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6 Ways Your Home Impacts Your Mental Health


By Ayla Anderson

Our home is one of the places that we spend the most time in; therefore, it’s no wonder we want it to be a pleasant space. However, did you know that many aspects of your home also directly affect your mental health? Here are six things in which you can see this so that you can change what’s within your power and improve your life quality.


Some clutter is inevitable in every household as it takes a lot of effort to keep it at bay. You might think it’s harmless, however, letting it pile up can have detrimental effects on your mental well-being. Being surrounded by clutter as you go about your day raises your stress and anxiety levels without you even realizing it. All the stuff you don’t need and just keep avoiding getting rid of drains your brain and makes it difficult for you to focus. Therefore, to put it simply, decluttering your space essentially declutters your mind, too. This is especially important to keep in mind if you work from home.


When we are decorating our living spaces, plants are usually just an afterthought that we add for aesthetic reasons. However, the truth is that greenery has an immense effect on our psyche. Not having enough contact with Mother Nature alienates us and makes it easier for us to get stressed out and feel distressed. And since the majority of people live in urban environments, it is very easy for them to lose this connection with nature and see the grave consequences of it. Even if you cannot spend extended amounts of time in green spaces, the least you can do is bring the outdoors in. This way, you will reduce the symptoms of stress and depression and improve your mood, creativity and even productivity.



The next in line of the things that influence your mental health in your home are the colors your interior is painted in. While this might seem like merely an aesthetic choice, today we know that colors have their unique effects on our mood and psyche, and the wrong color choice for a particular room can affect you negatively. For instance, warm and deep hues can make space feel cozier and more inviting. On the other hand, painting a room that doesn’t get much natural light in a cool color can make that space feel cold and unpleasant to spend time in. All in all, keep color theory in mind when painting your walls so that you can achieve the effect that you want.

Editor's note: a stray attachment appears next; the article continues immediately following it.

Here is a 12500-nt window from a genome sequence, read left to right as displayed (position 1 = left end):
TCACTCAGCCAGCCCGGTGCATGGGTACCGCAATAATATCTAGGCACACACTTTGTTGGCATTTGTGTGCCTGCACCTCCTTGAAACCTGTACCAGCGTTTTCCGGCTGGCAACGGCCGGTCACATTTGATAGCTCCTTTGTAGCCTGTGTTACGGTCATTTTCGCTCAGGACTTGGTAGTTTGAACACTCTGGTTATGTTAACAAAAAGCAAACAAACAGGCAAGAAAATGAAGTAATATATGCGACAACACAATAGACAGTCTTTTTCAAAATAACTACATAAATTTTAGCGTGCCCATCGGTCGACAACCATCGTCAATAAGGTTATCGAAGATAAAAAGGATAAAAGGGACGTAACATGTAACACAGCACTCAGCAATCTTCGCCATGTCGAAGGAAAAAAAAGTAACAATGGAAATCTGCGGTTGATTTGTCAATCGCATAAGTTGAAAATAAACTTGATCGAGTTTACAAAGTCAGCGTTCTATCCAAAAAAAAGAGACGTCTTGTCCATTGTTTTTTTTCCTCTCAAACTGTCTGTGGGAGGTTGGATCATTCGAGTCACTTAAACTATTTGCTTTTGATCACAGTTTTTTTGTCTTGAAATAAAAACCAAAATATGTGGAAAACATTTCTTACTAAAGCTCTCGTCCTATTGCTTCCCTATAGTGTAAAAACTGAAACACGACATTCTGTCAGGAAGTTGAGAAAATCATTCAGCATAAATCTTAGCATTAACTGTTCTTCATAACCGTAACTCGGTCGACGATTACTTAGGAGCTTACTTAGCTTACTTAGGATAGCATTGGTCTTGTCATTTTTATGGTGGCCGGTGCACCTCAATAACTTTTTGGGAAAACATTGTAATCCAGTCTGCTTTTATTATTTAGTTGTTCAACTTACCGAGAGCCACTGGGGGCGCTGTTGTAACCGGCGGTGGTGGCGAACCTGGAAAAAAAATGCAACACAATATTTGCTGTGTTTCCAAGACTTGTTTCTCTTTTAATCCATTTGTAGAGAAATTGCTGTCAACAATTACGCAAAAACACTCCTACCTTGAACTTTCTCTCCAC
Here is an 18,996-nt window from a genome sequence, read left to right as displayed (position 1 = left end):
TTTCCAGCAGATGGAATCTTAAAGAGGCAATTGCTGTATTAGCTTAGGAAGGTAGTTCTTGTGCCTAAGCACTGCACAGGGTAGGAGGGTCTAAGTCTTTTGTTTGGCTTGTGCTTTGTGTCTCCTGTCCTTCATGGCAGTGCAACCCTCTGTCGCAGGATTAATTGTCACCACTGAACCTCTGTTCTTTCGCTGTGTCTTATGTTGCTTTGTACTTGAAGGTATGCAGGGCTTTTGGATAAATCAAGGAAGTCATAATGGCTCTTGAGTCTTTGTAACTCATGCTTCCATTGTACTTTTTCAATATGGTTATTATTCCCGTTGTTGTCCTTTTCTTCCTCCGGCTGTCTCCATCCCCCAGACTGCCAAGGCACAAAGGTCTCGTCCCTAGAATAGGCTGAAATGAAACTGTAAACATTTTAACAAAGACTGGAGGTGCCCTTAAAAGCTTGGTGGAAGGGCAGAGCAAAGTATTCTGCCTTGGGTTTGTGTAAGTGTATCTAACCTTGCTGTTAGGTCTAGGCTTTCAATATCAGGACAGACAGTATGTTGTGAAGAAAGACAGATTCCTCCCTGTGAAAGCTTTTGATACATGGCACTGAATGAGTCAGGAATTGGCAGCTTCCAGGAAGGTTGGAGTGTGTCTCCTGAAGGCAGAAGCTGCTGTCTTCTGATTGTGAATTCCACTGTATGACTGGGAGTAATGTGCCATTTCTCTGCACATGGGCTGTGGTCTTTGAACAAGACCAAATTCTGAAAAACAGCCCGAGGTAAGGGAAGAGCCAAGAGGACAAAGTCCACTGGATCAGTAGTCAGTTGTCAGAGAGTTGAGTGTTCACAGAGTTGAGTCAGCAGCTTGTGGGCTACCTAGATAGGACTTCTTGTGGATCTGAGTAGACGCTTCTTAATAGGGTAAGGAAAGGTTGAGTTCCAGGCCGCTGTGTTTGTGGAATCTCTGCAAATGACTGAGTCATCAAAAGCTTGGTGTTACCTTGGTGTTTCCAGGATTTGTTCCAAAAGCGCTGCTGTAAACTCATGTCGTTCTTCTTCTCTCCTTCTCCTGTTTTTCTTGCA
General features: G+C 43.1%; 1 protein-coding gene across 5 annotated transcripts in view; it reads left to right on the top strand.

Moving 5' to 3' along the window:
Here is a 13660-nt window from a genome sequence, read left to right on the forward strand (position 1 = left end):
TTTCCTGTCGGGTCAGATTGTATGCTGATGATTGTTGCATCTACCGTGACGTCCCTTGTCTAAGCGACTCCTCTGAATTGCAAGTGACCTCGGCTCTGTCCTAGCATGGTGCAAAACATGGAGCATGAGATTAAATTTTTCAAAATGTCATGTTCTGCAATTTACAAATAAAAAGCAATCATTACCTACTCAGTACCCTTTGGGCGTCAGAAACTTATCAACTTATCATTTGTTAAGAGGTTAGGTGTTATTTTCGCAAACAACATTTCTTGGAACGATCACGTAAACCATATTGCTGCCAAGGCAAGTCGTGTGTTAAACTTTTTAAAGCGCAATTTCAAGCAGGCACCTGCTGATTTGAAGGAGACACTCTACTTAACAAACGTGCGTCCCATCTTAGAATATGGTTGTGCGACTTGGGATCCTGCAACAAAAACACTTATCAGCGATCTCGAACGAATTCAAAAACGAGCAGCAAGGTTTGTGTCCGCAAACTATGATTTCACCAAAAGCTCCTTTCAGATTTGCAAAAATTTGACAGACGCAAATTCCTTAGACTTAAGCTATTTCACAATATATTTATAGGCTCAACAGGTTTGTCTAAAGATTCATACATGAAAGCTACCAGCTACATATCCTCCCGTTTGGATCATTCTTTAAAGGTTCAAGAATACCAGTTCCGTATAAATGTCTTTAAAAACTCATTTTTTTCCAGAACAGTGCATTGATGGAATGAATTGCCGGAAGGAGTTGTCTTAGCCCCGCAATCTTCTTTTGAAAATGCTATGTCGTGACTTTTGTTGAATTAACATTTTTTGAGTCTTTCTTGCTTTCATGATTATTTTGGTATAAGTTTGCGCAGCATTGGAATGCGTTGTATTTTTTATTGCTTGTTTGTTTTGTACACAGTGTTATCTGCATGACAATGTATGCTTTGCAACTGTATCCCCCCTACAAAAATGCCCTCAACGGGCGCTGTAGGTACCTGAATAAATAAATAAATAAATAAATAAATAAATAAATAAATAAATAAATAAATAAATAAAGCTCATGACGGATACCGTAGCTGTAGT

Just like organized spaces with no clutter are good for you, it is not surprising that cleanliness is very important for a positive environment, too. Studies have shown that a clean home is related to better health and that the act of cleaning itself is good for your mental well-being as it gives you physical exercise. However, no one can deny that keeping a house clean takes a lot of time and it can be difficult to manage if you’re working full-time and spend a lot of time commuting like many Sydneysiders do. If that is the case, it’s better to turn to professional house cleaning in Sydney instead of letting the chores pile up and getting stressed out.



In the past, houses followed a more rigid layout: all rooms were clearly defined and separated by walls and doors. However, the fact of the matter is that the layout of your home can also influence your mental well-being to a great degree and in several ways. For instance, today, open plans that allow the traffic to flow freely across the living space can be a great choice. In such a layout, you won’t feel like you’re trapped within four walls but there is more breathing space. In addition, this space allows for the household members to spend more time together and improve their relationships.

Housing conditions

Finally, there is no denying that the most detrimental factor to your mental health when it comes to housing is poor living conditions. Studies have shown time and time again that such conditions are related to higher depression rates and feelings of hostility. In addition, problems concerning the payment of rent or mortgage cause serious stress and can worsen the relationships within the household. All in all, the building itself, the level of overcrowding as well as the quality of the surrounding neighborhood affect how the residents perceive their situation.

As you can see, many factors of your living space affect your mental health. Being aware of them is the only way you can improve your situation.

Ayla Anderson About the Author:
Ayla Anderson is an avid reader and an enthusiastic blogger who writes articles on home improvement, business, Family and beauty. She is also an MBA student who spends much of her time giving advice to newly small businesses on how to grow their businesses. You can follow Ayla on Twitter.
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